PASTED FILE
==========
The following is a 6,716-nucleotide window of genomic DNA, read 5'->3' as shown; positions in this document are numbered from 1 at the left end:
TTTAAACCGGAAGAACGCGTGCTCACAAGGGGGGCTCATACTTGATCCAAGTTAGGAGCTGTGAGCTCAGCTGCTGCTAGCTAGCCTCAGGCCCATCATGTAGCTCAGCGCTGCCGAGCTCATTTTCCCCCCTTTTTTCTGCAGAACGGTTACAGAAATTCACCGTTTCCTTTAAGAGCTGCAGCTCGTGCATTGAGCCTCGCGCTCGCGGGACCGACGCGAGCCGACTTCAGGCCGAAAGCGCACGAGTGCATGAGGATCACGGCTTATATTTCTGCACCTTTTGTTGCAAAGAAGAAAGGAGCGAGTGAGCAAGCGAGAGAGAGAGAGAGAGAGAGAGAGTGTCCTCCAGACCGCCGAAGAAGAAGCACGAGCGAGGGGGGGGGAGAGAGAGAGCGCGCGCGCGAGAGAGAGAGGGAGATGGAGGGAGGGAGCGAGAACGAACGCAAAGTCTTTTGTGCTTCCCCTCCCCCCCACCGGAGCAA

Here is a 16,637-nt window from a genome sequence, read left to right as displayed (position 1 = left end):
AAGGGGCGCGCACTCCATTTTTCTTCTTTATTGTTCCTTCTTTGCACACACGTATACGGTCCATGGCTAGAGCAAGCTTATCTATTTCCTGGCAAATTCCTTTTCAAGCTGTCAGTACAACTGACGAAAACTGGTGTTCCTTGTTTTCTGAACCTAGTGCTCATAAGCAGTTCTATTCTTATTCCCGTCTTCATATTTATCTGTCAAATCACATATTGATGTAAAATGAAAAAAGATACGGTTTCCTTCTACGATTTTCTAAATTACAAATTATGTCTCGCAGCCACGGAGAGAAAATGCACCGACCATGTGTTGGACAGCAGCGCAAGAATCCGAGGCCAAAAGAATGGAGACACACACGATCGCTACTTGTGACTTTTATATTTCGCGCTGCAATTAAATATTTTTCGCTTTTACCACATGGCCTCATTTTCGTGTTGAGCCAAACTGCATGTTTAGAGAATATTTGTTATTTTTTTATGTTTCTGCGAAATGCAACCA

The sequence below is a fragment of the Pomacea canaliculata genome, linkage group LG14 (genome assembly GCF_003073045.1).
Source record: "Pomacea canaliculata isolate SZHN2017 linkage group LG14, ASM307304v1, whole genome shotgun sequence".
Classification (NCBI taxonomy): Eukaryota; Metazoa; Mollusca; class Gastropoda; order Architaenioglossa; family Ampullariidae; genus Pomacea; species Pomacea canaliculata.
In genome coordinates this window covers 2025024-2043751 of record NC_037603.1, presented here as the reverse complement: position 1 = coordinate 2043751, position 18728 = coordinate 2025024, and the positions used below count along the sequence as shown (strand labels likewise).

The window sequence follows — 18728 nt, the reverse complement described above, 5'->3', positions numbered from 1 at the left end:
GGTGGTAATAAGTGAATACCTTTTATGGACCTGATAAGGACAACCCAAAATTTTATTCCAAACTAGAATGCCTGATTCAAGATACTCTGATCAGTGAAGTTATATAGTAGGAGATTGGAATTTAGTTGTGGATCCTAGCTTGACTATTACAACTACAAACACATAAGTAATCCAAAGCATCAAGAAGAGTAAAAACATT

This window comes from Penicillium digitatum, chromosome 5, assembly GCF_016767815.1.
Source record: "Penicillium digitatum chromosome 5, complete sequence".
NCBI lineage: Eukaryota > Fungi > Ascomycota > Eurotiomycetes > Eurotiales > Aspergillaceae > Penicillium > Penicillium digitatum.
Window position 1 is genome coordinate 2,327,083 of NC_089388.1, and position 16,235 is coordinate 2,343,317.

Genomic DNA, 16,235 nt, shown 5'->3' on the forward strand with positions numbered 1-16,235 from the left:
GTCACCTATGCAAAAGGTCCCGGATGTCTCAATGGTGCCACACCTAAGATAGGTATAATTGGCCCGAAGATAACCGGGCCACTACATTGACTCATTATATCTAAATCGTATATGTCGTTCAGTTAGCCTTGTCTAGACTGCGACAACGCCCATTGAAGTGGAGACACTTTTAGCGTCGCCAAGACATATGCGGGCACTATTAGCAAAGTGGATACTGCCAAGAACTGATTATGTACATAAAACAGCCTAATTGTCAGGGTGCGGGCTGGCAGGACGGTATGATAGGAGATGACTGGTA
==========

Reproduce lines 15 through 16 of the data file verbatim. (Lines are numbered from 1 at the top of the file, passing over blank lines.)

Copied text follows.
Genomic DNA, 16,235 nt, shown 5'->3' on the forward strand with positions numbered 1-16,235 from the left:
GTCACCTATGCAAAAGGTCCCGGATGTCTCAATGGTGCCACACCTAAGATAGGTATAATTGGCCCGAAGATAACCGGGCCACTACATTGACTCATTATATCTAAATCGTATATGTCGTTCAGTTAGCCTTGTCTAGACTGCGACAACGCCCATTGAAGTGGAGACACTTTTAGCGTCGCCAAGACATATGCGGGCACTATTAGCAAAGTGGATACTGCCAAGAACTGATTATGTACATAAAACAGCCTAATTGTCAGGGTGCGGGCTGGCAGGACGGTATGATAGGAGATGACTGGTA